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  • May 03, 2022

    Requiring Property Owner to Build Through Street Was Unconstitutional Taking

    The City of Brookfield committed an unconstitutional taking by conditioning its approval of a land split on the completion of a through street across a parcel located between two subdivisions, the Wisconsin Court of Appeals has ruled.
    A Dead End Sign On Undeveloped Land Alongside A Road

    May 3, 2022 – The City of Brookfield committed an unconstitutional taking by conditioning its approval of a land split on the completion of a through street across a parcel located between two subdivisions, the Wisconsin Court of Appeals has ruled.

    In Fassett v. City of Brookfield, 2021AP269 (April 20, 2022), the Court of Appeals District II held that the city failed to show that building the through street was closely related to a government interest.

    Two Dead Ends

    Bridget Fassett owns a 4.93-acre parcel located between two subdivisions in Brookfield. Each subdivision contains a street named Choctaw Trail, with both streets dead-ending near the middle of Fassett’s parcel.

    Jeff M. Brown Jeff M. Brown is a legal writer for the State Bar of Wisconsin, Madison. He can be reached by email or by phone at (608) 250-6126.

    In January 2018, Fassett made a written request to the city to split the property into three single-family home lots and a wetlands plot dedicated to the city.

    In her request, Fassett included maps of three conceptual plans. One plan would create a cul-de-sac at the eastern end of Choctaw Trail while leaving the dead end on the western end of Choctaw Trail.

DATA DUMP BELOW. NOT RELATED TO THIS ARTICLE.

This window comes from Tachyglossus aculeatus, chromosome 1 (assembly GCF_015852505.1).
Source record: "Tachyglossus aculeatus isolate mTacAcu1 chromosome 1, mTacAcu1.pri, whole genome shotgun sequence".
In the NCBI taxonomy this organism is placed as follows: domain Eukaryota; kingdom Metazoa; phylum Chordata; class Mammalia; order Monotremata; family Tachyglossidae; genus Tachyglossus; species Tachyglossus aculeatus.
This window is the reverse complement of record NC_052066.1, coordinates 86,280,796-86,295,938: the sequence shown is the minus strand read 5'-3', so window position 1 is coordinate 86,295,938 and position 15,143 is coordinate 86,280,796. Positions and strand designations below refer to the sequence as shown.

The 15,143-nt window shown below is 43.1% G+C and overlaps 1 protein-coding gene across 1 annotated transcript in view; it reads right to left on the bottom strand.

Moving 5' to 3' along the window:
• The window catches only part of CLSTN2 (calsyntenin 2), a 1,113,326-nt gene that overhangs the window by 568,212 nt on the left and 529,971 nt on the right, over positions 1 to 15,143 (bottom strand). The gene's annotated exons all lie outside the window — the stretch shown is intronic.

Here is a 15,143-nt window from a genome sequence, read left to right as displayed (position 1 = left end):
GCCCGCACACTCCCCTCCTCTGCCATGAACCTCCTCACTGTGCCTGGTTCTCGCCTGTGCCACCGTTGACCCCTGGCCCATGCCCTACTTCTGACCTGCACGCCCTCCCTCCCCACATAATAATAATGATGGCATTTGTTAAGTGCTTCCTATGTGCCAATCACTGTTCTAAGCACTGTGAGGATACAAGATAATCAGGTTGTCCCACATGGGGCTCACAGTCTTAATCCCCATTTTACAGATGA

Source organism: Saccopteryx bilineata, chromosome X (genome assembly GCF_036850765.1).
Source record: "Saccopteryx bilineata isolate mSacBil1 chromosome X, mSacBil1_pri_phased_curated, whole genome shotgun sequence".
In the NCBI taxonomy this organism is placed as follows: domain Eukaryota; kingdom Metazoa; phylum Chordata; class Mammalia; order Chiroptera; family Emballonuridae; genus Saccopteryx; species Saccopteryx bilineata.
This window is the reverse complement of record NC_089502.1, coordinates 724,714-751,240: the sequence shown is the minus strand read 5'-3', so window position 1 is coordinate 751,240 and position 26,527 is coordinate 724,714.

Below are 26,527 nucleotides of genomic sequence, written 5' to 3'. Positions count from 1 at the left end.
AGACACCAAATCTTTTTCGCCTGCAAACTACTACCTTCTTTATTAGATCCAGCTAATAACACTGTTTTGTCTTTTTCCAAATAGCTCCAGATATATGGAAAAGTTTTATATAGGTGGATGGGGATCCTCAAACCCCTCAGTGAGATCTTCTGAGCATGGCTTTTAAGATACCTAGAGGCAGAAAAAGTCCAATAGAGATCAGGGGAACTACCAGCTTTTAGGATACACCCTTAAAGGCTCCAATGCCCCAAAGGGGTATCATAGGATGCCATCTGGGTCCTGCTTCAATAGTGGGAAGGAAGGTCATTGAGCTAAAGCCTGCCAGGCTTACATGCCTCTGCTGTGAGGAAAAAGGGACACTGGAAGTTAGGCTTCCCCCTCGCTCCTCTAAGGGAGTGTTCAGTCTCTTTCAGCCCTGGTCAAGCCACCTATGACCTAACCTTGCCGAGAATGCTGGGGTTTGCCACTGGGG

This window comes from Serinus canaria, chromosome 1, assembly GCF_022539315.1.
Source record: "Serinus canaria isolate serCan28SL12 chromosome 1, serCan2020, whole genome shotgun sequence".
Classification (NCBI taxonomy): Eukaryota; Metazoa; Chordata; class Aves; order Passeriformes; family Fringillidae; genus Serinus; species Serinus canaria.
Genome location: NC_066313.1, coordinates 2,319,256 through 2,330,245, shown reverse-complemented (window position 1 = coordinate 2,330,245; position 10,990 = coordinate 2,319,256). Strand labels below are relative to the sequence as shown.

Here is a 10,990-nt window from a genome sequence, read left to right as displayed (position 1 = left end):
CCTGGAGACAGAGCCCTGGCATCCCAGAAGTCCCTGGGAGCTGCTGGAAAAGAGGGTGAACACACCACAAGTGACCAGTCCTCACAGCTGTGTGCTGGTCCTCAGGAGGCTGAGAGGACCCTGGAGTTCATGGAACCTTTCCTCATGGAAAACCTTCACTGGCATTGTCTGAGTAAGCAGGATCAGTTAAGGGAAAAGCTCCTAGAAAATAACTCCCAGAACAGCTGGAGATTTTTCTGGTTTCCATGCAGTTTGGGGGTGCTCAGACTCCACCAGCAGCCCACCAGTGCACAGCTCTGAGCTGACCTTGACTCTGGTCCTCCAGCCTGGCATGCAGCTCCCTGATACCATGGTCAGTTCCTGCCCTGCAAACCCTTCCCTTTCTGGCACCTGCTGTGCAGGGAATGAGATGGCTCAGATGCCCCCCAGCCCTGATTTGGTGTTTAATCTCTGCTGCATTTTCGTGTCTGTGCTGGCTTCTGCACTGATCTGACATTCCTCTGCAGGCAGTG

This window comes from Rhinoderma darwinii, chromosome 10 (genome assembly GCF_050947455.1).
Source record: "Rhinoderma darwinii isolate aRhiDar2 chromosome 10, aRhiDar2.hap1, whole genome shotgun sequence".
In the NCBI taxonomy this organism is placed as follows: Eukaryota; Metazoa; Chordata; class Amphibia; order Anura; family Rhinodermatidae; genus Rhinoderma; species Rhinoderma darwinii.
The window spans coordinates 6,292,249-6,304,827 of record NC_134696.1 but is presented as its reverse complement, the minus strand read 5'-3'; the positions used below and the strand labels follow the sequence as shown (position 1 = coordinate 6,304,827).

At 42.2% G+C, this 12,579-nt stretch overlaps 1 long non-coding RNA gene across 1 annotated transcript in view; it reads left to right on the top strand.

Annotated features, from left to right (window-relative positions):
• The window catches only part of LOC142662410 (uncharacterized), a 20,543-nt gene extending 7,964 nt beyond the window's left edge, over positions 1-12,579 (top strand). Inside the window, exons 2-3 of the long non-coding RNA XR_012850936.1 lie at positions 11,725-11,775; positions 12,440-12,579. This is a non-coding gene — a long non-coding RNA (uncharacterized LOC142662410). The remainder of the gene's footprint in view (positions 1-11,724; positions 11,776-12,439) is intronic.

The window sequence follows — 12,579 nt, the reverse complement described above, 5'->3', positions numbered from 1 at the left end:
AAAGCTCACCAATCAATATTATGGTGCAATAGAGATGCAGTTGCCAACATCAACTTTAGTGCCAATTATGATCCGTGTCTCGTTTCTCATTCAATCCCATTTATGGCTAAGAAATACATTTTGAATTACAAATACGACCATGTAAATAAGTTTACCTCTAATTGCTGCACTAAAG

The second plan would connect the two ends of Choctaw Street with a through-street. The third plan would build a shared driveway for two of the proposed single-family lots and leave the dead ends.

    Fassett told the city that she preferred the third option. But the city’s planning commission recommended that the common council adopt the second plan, and in June 2018 the common council adopted the recommendation.

    The common council made its approval of Fassett’s plans conditional upon her submitting a certified survey map (CSM), dedicating the through street, dedicating the wetlands plot, and executing a subdivision agreement.

    Through Street Required

    Later in 2019, Fassett submitted to the planning commission a preliminary survey map, a final CSM, and a subdivider agreement. She also requested that the city adopt the CSM without requiring her to build the through road.

    The planning commission denied Fassett’s application and made findings of fact. In January 2020 the common council adopted those findings of fact and adopted the planning commission’s recommendation.

    The city based its requirement that Fassett build a through street on the following:

    • it was anticipated that the end of Choctaw Trail would be connected when the subdivisions had been platted;

    • the municipal code specifies that dead-end streets and cul-de-sacs are to be kept to a minimum except where necessitated by topographical or environmental features;

    • shorter emergency response times and easier snowplowing;

    • reduced traffic on arterial and collector streets.

    In February 2020, Fassett brought an action in Waukesha County Circuit Court, seeking certiorari review of the city’s denial of her application. She claimed that conditioning approval of her application on building the through street was an unconstitutional taking.